Opera House, the Most Successful Representative of Sadler’s Wells’s Blood in Japan

The former European champion stayer and later the leading Japanese stallion Opera House has died aged 28 due to an injury sustained in the paddock. Bred by Meon Valley Stud, England, and the sire to the once richest horse in the world, T M Opera O, deserves a short memory.

The colt of Sadler’s Wells's third crop was out of the Irish Oaks winner Colorspin, the daughter of the excellent dam and founder of the great family Reprocolor. The winner of the Lancashire Oaks and third in the Yorkshire Oaks, Reprocolor produced two exceptionally successful broodmares but these two were far from being the only successful dams. The first one was Bella Colora, the winner of the Prix de l’Opera, the dam of four black-type winners headed by the winner of the Prince of Wales’s Stakes and later a very successful sire Stagecraft. The second one was Colorspin who, besides Opera House, is the dam of the three-time European champion stayer, two-time Ascot Gold Cup winner and today one of the best British NH stallions Kayf Tara or the winner of the Gr.1 Prix de l’ Opera Zee Zee Top.

Opera House, bearing the silks of the Sheikh Mohammed and trained by Sir Michael Stout, raced just once as a two-year old in mid October when he won easily a maiden race at Leicester. Then came a pause of nearly one year – he raced again in late September next year and won comfortably a Class E race over 10 furlongs at Nottingham. The first race in the black-type company, in the listed Foundation Stakes at Goodwood, ended in second place, a neck behind Perpendicular. He ended the season by the fourth place in the St Simon Stakes (Gr.3). At four he already worked his way among the elite and he won three group races including the Tattersalls Gold Cup (Gr.2) and was the runner-up in the Coral Eclipse Stakes.

The peak of his career came at five. He launched the season by the second place in the Prix Ganay (Gr.1) where he was beaten by a short neck by Vert Amande but then came three Gr.1 wins in a row – Coronation Cup, Coral Eclipse and eventually the King George, where he beat the excellent winners of Derby Italiano and The Derby, White Muzzle and Commander in Chief. In the Irish Champion Stakes he lost to Muhtarram by 1/2 length, then finished among excellent competition on very soft ground third in the Prix de l’Arc de Triomphe, taken by the dam-to-be of Galileo and Sea The Stars Urban Sea. He closed the season and his career by the sixth place in the Breeders’ Cup Turf at Santa Anita. After the season he was rated in the International Classification as the best older horse of Europe, just a pound under the best rated three-year-old Zafonic. He was also awarded as the European Champion Older Horse at Cartier Racing Awards.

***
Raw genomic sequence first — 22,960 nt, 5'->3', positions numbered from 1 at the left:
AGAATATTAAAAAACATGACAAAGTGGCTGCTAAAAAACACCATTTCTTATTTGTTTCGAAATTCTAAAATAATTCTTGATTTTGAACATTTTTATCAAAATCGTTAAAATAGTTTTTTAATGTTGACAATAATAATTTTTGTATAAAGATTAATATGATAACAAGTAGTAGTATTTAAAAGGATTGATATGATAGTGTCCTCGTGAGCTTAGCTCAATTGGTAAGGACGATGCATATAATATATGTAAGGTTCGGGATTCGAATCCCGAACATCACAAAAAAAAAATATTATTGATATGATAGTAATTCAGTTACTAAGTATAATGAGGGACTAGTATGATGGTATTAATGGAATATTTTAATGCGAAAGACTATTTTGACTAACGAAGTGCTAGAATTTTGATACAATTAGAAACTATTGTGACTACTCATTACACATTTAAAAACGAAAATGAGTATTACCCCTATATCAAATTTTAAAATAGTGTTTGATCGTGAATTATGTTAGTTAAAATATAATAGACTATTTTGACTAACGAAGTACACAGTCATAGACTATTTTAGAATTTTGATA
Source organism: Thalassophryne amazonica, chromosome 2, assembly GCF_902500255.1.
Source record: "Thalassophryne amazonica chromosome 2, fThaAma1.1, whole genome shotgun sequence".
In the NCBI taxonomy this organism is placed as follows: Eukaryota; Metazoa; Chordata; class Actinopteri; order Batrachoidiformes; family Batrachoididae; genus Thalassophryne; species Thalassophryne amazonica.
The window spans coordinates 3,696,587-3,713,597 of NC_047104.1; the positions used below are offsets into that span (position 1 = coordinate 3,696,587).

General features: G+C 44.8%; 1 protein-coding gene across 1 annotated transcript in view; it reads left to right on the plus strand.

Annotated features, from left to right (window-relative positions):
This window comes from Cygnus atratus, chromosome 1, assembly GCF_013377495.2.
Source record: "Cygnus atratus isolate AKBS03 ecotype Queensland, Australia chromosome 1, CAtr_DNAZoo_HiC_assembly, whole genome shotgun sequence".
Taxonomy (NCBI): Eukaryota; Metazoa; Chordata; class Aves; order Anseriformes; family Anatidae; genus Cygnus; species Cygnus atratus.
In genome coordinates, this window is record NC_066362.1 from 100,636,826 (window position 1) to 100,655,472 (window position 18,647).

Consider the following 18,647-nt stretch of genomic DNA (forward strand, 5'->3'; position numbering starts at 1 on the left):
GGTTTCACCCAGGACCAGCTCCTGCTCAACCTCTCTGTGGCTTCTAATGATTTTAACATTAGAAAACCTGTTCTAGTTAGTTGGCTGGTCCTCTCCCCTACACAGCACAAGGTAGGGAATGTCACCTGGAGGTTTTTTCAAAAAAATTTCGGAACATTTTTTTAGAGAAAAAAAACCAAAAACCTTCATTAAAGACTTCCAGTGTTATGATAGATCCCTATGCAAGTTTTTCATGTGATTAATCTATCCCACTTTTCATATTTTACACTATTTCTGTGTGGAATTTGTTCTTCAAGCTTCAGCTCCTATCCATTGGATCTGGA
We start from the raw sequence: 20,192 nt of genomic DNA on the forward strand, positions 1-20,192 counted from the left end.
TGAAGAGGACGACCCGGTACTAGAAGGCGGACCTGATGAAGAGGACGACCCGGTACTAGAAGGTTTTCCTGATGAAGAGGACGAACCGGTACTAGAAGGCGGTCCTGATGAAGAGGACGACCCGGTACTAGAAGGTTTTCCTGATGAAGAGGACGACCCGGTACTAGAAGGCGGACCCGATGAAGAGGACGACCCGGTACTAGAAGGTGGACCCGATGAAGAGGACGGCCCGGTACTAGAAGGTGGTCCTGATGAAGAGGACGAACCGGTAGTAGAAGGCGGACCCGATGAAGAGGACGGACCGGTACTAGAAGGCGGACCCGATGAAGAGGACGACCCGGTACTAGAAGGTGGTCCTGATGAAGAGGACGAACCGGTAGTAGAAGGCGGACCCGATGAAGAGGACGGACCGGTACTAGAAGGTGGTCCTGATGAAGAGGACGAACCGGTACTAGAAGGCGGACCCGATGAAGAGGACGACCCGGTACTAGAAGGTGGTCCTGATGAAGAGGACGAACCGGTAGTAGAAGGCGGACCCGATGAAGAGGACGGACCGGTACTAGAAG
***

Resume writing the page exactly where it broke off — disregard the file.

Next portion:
After his racing career he was bought by the Japanese breeders and sent to the Shizunai Stallion Station, where he stayed as the stallion for no fewer than nineteen seasons. By 2013, when he was retired, he covered 1,254 mares who gave birth – according to the JBIS database – to 912 registered foals. Of these 817 raced, 505 won, 95 at two years of age. His progeny has earned a total of 12.43 billion yen, his AEI was at 1.37.

Of 817 runners fifteen won a black-type race. The best of them, T.M. Opera O, comes from the stallion’s second crop, which consisted of 64 progeny. The son of the unraced Blushing Groom’s daughter Once Wed, bought at Keeneland for USD 15,000, won 14 races in Japan, of which half were in Gr. 1 races. The winner of the Japan Cup, Arima Kinen or Satsuki Sho (Japan’s 2,000 Guineas) earned 1,835,189,000 yens and at one time he was the chief earner globally. Besides him the championship title went to Meisho Samson, the son of the maiden Dancing Brave’s daughter My Vixien, whose nine wins include four Gr.1 races including the Tokyo Yushun (Japan Derby) and Satsuki Sho. A Gr.1 win was scored also by Nihon Pillow Jupiter, the winner of the Nambu Hai on dirt. Among other successful progeny let us name the winner of the Sankei Osaka Hai (Gr.2) T M Encore or Tosen Crown, the second among the stallion’s group winners out of a dam by Dancing Brave, who won the Nakayama Kinen.  

Both T.M. Opera O and Meisho Samson were given an opportunity at stud. T. M. Opera O covered in the first season of 2002 98 mares but since then their number has been decreasing to last year’s thirteen partners. None of his progeny followed in his footsteps. The best of them was T M Yokado, the winner of the Queen Sho, registered in Japan as a Gr.3 race. Japanese breeders had more trust in Meisho Samson who was given over a hundred mares in each of the first four seasons but he, too, failed the expectations. So far he has produced two group winners, Denko Ange and Frontier Queen, and two listed winners.

The weakening influence of Opera House in the next generation is confirmed by the results of his daughters. They have produced so far only three black-type winners, including the winner of the Hanshin Juvenile Fillies (Gr.1) Major Emblem.

Despite the decreasing influence the results of Opera House in Japan must be judged positively. The share of black-type winners among his progeny is not high, but Sadler’s Wells and his blood, including Galileo, is not generally much successful on fast and firmer Japanese courses and the results of Opera House, who placed twice among the top ten of Japanese stallions and in 2000 placed the fourth position in the championship, are quite exceptional in this regard.

Miloslav Vlček

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